istration with taking a "biased po-
sition" on the Viet Nam war. In
October, the protesting students
were told that they were "wel-
come in the Union without their~
banners, but not with them."
On this basis the students main-
tained that the issue was one of
free speech rather than trespass-
ing. They claimed that MSU took
action against the students on the
basis of their beliefs. A leaflet dis-
tributed yesterday by the protes-
tors stated that "it became clear
as time passed that the issue was
not trespassing, but whether these
students were to be allowed to
voice an opinion which disagreed
with and embarrassed the univer-
sity administration. The students
were protesting a war which MSU
helped start, by its long-term aid
to Ngo Dinh Diem's government
in South Viet Nam."
CINEMA
presents
PART TWO
of the
HITCHCOCK
TRILOGY
VERTIGO
TECHNICOLOR
JAMES KIM
STEWART NOVAK
Saturday & Sunday
7 & 9:05 P.M.
AU D. A

Rehearsals had the aura of utter
chaos common to most large-scale
productions. "Don't forget to take
off your flippers when you leave
the pool," is a typical stage direc-
tion from Patricia Daugert, pro-
ducer and sponsor of the Michi-
fish. Besides editing the execution
and choreography (the girls do
their own), Miss Daugert is audio,
costume, and lighting director and
coach.
Michifish president Judy Ahron-
heim has her own theory about
the success of a synchronized
swimmer: "The two things that go
into it are strength and grace.
Unless you can develop both, any-
thing you do will look terrible."

iifi- ---- - _ ----___-

-- - ,
I

University of Michigan Players-Department of Speech
Presents
A ONCE-IN-A-LIFETIME EXPERIENCE!
HENRIK IBSN'S GRAT MASTRWORK

i
f i'

lPIEIER l
GYNJT
APRIL 6-9 8 P.M.

Jim Brignall
voice, etc.
John Miller
bass
Bill Ivey
guitar
AGAIN

j, Box office openi

Monday & Tuesday-12:30-5 p.m.
Wednesday-Saturday-l12r:30-8 p.m.
TRUEBLOOD AUDITORIUM

I

I

HELD Dial
OVER! 8-6416
NEW YORK FILM CRITICS
AWARD:

.

at

£4nittq)e

0.

ALSO
THE ORIGINAL

April Fool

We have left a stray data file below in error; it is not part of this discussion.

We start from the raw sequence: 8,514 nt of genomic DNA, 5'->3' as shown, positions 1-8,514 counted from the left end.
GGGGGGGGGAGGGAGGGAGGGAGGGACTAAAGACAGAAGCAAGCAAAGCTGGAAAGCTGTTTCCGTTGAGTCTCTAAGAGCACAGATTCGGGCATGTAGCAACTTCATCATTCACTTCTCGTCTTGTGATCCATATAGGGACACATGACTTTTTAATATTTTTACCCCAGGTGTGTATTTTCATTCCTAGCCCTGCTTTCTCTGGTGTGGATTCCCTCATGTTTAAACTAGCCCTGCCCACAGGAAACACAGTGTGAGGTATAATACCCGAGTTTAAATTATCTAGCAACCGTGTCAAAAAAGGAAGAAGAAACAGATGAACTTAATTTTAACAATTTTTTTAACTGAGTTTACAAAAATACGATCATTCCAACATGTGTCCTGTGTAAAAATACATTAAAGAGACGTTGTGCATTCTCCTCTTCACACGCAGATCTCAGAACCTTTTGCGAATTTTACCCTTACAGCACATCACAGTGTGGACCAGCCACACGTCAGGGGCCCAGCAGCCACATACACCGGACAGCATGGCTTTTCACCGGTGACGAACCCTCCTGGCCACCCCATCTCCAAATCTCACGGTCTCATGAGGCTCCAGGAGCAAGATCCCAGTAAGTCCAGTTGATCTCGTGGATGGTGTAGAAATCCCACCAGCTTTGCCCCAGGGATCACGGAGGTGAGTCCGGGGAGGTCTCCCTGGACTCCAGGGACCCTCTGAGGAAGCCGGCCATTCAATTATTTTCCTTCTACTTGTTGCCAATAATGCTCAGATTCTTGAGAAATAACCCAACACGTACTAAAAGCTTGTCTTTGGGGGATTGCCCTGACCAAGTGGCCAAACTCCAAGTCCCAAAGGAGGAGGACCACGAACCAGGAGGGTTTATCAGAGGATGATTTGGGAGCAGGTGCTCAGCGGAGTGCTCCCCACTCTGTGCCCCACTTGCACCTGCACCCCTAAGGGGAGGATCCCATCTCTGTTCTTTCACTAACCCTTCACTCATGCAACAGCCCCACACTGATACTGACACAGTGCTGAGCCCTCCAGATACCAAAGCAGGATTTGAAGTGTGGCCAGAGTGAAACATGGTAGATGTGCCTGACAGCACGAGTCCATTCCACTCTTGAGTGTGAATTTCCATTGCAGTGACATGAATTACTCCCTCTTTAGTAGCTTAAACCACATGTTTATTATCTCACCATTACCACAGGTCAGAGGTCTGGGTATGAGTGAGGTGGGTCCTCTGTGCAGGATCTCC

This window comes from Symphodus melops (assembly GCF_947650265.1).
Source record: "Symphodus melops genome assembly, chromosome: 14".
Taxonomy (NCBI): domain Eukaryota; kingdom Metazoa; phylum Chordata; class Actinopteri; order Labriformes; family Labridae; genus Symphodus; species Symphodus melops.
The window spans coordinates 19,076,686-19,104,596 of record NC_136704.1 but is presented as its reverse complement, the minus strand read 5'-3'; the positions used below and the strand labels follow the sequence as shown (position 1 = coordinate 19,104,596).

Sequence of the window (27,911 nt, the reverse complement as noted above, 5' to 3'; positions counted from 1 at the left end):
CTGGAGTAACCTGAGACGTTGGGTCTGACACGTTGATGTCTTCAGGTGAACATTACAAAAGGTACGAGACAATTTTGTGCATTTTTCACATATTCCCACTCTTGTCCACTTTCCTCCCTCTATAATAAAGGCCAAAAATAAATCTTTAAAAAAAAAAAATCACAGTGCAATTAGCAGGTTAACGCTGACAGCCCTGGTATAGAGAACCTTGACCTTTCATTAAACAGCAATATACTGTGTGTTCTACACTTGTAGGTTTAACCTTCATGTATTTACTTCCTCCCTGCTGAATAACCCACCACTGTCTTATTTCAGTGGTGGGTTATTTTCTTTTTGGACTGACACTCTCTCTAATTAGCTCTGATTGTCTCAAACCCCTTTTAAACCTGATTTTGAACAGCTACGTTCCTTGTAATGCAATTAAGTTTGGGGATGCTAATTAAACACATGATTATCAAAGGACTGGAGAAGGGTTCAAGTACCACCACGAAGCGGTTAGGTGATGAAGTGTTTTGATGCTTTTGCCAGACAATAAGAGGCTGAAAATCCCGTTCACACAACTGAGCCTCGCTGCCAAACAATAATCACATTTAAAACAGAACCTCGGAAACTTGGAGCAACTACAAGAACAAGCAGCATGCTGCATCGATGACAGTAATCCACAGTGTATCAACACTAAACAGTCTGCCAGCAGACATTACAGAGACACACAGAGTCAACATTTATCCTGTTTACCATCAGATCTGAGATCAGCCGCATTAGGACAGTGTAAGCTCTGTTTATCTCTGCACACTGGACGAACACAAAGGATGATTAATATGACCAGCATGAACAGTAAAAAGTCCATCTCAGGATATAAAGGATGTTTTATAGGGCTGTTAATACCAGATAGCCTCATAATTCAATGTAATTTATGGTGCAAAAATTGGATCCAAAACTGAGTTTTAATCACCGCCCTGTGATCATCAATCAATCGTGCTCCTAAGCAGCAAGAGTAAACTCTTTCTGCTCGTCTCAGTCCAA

FOREIGN FILM
THE YEARI
ANGELO RIZZOLI
prwStn" I ,i.w a
FEDERICO FELLINI
1, OFTHIE
RFIRB iS
GIULIETTA MASINA
TECHNICOLOR SANDRA MILO
'odov ot 6:45 & 9:00 P.M. w SYLVAKOSCINA

Subscribe to The Michigan Daily

LAST CHANCE
TILL SEPT. 9

OF
xrztI

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Tonight
G 103 S.Q. 8:30

April 2 & 3
ID REQUIRED

50c

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Progam Inormation.:
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IN DETROIT-...

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STARTS
TODAY

C2J~T~

DIAL 5-6290
Shows at
1, 3, 5,7 and 9 P.M.

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IT'S HERE!!!

Edward Albee's
"THE ZOO STORY"
LeRoi Jones'
"THE DUTCHMAN"
CONCEPT EAST THEATER 401675Adams
867-65
Fri., Sat., Sun. 8:30 P.M. Unlimited Run
..m ....... .... .... ...........O........ . Nmmm.. i. -
U '
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TONIGHT at 7and 9
U U
SATYAJ IT RAY'S
T W
' DAUGHTERS r
(India-1961)
I I
r I
Another imagmnative film by the
creator of the famed "APU TRILOGY"
i
r '
at &Iun

I

Everyone's buzzin' about the
- An exciting story **-
filled with enchantment! ".lA""A
- Walt Disneys
Wab
f
TECHNICOLOR*®
-
tf
"
"
A gr

.y
4
/ . .
/ .
s}

PREMIERE
The
Ann Arbor Chamber Soloists
GRACE HANNINEN, Soprano
MARY ELLEN HENKEL, Alto
MILTON BAILEY, Tenor
MICHAEL BAAD, Bass
Piano
VANCE ISRAEL
ROBERT ROSENWEIN
Guest Soloist
LARRY HENKEL
in concert
Brahms LIEBESLIEDER WALTZES, OPUS 52, 65
with vocal selections from:
PURCELL, GLUCK, MOZART, SCHUBERT
and piano selections from
HANDEL, MOZART, BEETHOVEN, DVORAK

Su
wires5 HAPp
SONG HITS1
inlcluding
"love IS a Song"
"Lttle April Shower"
* From the Story by
FELIX SALTEN

Re-released by BUENA VISTA Distribution Co., InC.,

0 e ALSO 0O
A "HAYSEED" turns "CITY SLICKER"
n r honammio 10/a WHOWLING SUCCESS!

I

All

1!

a